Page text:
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Listen: Vaccinations and the COVID-19 Variants
The global COVID-19 crisis has entered a new stage. While millions are now vaccinated against COVID-19, particularly in the U.S., U.K. and Europe, billions more around the world are still vulnerable.
COVID-19 variants can be more infectious and deadlier, making vaccination even more important.
Employers should continue testing and ventilation measures, as well as stay up-to-date with guidelines, to help halt the spread of the virus.
Booster shots may be necessary to maintain high levels of immunity against COVID-19, and companies can encourage employee vaccination through education and onsite or near-site clinics.
As COVID-19 vaccination rates vary dramatically around the world, the Delta variant has organizations and governments on high alert.
We sat down with Dr. Neal Mills, chief medical officer, Aon, to learn how virus variants could impact organizations and individuals in the coming months.
Dr. Neal Mills: We know that the COVID-19 virus and many of its variants are in all nations across the globe. Some nations have begun very aggressive vaccination programs, and here in the U.S. and the UK, more than half of the nation has been vaccinated. But that also means that there are still portions of those nations that are either partially vaccinated or unvaccinated and still at risk for the native (original) COVID-19 virus plus all of the variants. The virus does continue to mutate, and some of those do appear to be more infectious and more deadly. So it’s more important now to get vaccinated, considering that the virus is continuing to mutate and may be more more deadly.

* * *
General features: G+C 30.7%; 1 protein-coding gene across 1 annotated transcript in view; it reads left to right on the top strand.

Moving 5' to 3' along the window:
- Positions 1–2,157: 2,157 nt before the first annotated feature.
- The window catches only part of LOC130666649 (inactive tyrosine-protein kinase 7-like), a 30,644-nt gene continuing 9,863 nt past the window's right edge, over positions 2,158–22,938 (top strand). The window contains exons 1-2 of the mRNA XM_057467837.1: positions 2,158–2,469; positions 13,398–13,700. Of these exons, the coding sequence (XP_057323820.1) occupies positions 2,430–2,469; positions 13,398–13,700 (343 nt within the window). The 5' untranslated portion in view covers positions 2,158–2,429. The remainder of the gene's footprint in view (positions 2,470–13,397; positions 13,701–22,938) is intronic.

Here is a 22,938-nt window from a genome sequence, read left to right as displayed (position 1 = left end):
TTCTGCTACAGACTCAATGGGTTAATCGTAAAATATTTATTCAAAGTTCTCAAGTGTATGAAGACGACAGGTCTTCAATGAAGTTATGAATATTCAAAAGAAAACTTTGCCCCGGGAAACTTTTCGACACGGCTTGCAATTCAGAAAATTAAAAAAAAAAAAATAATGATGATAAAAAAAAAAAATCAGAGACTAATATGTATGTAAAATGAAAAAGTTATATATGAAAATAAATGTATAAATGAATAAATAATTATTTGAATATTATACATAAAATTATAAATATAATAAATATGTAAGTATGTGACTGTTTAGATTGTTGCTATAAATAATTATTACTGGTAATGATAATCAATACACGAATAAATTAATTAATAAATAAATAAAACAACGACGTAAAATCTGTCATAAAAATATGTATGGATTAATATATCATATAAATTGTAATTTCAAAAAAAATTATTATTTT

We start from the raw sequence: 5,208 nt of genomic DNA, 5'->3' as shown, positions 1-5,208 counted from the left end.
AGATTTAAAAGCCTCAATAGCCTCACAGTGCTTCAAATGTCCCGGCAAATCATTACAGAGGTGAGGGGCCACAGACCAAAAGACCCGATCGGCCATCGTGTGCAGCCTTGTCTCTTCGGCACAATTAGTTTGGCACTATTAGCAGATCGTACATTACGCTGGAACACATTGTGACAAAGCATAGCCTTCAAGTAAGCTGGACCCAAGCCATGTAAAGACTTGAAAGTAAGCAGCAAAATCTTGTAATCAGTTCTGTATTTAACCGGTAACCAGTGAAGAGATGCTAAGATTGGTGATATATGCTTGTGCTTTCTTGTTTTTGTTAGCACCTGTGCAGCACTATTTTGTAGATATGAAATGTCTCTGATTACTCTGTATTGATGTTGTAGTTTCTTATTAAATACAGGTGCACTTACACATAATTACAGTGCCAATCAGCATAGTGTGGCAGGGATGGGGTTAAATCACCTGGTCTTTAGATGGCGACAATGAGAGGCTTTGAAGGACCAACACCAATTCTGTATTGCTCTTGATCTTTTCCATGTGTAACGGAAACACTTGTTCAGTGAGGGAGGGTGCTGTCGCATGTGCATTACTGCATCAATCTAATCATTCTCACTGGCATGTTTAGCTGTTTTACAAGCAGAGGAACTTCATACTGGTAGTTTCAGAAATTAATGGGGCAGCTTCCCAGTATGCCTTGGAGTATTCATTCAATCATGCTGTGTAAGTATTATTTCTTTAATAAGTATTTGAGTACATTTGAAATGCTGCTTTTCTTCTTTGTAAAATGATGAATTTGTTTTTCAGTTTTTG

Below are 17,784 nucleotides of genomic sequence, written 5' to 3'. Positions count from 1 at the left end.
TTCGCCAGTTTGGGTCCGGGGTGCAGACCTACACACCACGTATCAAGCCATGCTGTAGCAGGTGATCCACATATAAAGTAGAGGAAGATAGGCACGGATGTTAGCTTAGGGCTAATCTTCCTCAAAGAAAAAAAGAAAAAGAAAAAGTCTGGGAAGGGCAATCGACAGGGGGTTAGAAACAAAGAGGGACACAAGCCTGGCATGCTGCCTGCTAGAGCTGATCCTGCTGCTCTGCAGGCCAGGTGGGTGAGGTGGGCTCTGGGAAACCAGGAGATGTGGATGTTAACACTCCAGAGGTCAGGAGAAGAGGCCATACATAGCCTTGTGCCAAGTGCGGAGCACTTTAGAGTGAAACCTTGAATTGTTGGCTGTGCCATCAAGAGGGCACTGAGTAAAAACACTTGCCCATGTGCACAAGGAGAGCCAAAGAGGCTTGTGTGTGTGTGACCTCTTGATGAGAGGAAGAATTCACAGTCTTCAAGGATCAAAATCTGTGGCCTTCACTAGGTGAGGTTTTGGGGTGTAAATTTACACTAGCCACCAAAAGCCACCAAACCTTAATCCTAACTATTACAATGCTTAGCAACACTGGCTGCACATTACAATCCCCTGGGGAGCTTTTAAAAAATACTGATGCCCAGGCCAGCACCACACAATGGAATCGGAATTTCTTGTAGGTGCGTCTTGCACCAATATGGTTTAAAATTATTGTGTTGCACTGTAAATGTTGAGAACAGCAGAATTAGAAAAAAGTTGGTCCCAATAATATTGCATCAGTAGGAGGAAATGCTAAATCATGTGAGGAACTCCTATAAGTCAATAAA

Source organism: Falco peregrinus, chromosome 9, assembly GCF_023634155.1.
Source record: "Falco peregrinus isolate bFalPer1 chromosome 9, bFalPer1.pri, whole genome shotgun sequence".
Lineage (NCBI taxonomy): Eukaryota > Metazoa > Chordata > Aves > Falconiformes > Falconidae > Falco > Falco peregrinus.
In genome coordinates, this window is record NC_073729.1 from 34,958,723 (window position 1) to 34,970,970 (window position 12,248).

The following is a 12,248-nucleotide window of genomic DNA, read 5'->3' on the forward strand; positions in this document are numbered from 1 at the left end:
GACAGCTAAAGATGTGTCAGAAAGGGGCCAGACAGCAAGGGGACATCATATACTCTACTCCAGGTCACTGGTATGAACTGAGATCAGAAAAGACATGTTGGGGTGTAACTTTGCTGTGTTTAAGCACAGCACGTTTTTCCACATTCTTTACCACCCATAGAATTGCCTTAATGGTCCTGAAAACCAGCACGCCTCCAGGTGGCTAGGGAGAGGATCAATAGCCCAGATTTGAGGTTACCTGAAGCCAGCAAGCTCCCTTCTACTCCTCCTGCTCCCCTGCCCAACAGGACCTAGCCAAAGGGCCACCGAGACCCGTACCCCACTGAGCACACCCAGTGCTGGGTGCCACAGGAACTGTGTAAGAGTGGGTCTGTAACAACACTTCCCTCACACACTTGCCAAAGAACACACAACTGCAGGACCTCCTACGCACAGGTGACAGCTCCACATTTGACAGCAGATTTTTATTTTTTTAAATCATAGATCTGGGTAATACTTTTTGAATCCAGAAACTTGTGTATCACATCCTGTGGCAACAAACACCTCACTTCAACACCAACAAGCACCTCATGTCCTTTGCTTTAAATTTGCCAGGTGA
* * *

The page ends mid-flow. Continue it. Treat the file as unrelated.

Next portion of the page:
Vaccination is a critical defense against the spread of the virus. But what other measures should be considered to halt the spread of the latest COVID-19 variant and others?
Dr. Neal Mills: Employers need to recall that they’re going to have to continue other programs indefinitely while we remain in this place called the partially vaccinated workforce. It’s going to be incredibly important to continue with your testing programs, whether it be PCR or antigen. You have to make sure that your test can detect the Delta variants and other variants as those variants change in proportion over time. So that’s going to be incredibly important. The ventilation systems are going to be incredibly important and then staying on top of changing guidelines from government entities, like the Centers for Disease Control, and making sure you stay in compliance with those guidelines.
With the Delta and other variants, citizens and companies alike are wondering when and if we may achieve a sense of normal once again. The timeframe depends on organizations and communities.
Dr. Neal Mills: In the United States, there are some states that have vaccinated far fewer than half of their populations. In other places, they’re soaring above 60 percent of adults that are fully vaccinated. So that will drive part of this. So it’s really hard to predict, because these mutations are going to continue to occur. The virus will continue to mutate, and not only it’ll mutate and impact terms of the infection rate and the mortality rate, but also its ability to evade vaccines. So this would be a very dynamic situation for many months to come, and the fact that some vaccination rates in some countries is very, very low, it’s down around 1 or 2 percent, that means that the virus has many opportunities to continue to mutate in different geographies at different speeds. Therefore, booster shots may also be required, which will also be another driver for how quickly we can open and how long we can keep things fully open for.